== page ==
City of Stockton Bankruptcy Plan Approved

A bankruptcy court judge has approved a plan for the city of Stockton, California, to exit bankruptcy while continuing to pay for pensions.

A federal bankruptcy judge in the U.S. Bankruptcy Court for the Eastern District of California has approved a bankruptcy exit plan from the city of Stockton that allows it to continue paying its obligations to the California Public Employees Retirement System (CalPERS) while giving other creditors pennies on the dollar for debts.  “This plan, I’m persuaded, is the best that could be done in terms of restructuring the city’s debts,” U.S. Bankruptcy Judge Christopher Klein said at a hearing in Sacramento, California, according to Bloomberg.

Earlier in October, Klein ruled that the city of Stockton may eschew paying its pension obligations, and treat them just like other debts in its bankruptcy plan. The city has reached deals with all of its major creditors, except for Franklin Templeton Investments, which took Stockton to trial. An attorney for the investment firm said the firm is being offered one cent on each dollar for a $35 million loan given to Stockton in 2009 to build firehouses and parks, and to move its police dispatch center. In the lawsuit, Stockton argued that it must make its pension contributions for public employees before its creditors are paid the entire amount they are owed.

According to news reports, during proceedings Stockton often argued its employees have suffered enough in the bankruptcy. In a statement last year, CalPERS said, “The city of Stockton, its employees and its citizens have already endured years of painful cuts, reductions and sacrifices.”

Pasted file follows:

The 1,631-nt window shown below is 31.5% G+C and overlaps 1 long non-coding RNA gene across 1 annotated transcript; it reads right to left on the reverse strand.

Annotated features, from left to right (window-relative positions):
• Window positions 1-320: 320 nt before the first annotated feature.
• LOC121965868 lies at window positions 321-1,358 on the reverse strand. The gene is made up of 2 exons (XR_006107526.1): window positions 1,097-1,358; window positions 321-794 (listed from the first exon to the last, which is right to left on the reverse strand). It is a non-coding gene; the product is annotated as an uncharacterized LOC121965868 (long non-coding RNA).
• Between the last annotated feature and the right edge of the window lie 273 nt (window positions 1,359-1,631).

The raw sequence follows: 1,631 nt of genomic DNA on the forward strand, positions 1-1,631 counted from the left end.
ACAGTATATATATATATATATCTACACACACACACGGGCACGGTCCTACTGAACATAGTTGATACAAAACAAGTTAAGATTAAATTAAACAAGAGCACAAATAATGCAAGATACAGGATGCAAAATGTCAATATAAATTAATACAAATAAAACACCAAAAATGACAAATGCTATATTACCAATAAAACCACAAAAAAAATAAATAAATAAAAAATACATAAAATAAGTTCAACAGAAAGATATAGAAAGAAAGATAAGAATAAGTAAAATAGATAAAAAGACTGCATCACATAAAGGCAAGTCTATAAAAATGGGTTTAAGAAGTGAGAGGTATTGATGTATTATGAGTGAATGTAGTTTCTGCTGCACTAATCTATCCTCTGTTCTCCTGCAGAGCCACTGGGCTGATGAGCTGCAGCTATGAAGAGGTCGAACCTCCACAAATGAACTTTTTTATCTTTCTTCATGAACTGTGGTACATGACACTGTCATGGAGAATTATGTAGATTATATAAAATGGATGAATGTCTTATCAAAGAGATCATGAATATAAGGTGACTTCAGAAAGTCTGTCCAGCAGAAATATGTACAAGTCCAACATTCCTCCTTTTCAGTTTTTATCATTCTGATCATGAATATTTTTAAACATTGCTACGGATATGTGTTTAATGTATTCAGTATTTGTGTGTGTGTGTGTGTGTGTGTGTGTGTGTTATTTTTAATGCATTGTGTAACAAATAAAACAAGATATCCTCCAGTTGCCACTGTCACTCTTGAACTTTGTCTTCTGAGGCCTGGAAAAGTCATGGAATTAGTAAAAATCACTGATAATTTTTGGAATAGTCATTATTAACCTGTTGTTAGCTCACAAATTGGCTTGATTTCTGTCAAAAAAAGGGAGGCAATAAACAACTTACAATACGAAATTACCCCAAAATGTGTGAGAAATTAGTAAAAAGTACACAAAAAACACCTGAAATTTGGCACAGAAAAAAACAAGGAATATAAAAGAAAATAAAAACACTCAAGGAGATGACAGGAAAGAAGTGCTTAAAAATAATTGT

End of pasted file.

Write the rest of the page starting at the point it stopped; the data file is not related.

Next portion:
In a statement following Klein’s approval of the exit plan, Anne Stausboll, chief executive officer of CalPERS, said, “The judge recognized that the city’s employees and retirees have already made significant concessions with respect to their pension and health benefits and that further impairing pensions would harm them even more. The City has made a smart decision to protect pensions and find a reasonable path forward to a more fiscally sustainable future. We will continue to champion the integrity and soundness of public pensions—to protect the benefits that were promised to the active and retired public employees who participate in the CalPERS pension plan.”

The National Conference on Public Employee Retirement Plans (NCPERS) also released a statement applauding Klein’s decision, saying, “His ruling means the city will be able to emerge from two years of financial uncertainty with its public pensions and public safety services intact… It has been years since city employees have received a raise, salaries for some employees have been cut by as much as 23%, large numbers of employees have been laid off and employees have already lost their retirement health benefits. To further reduce pension benefits as part of a financial reorganization plan would not only have been unfair to the city’s workers, but destructive to the city’s reputation and its ability to provide public services.”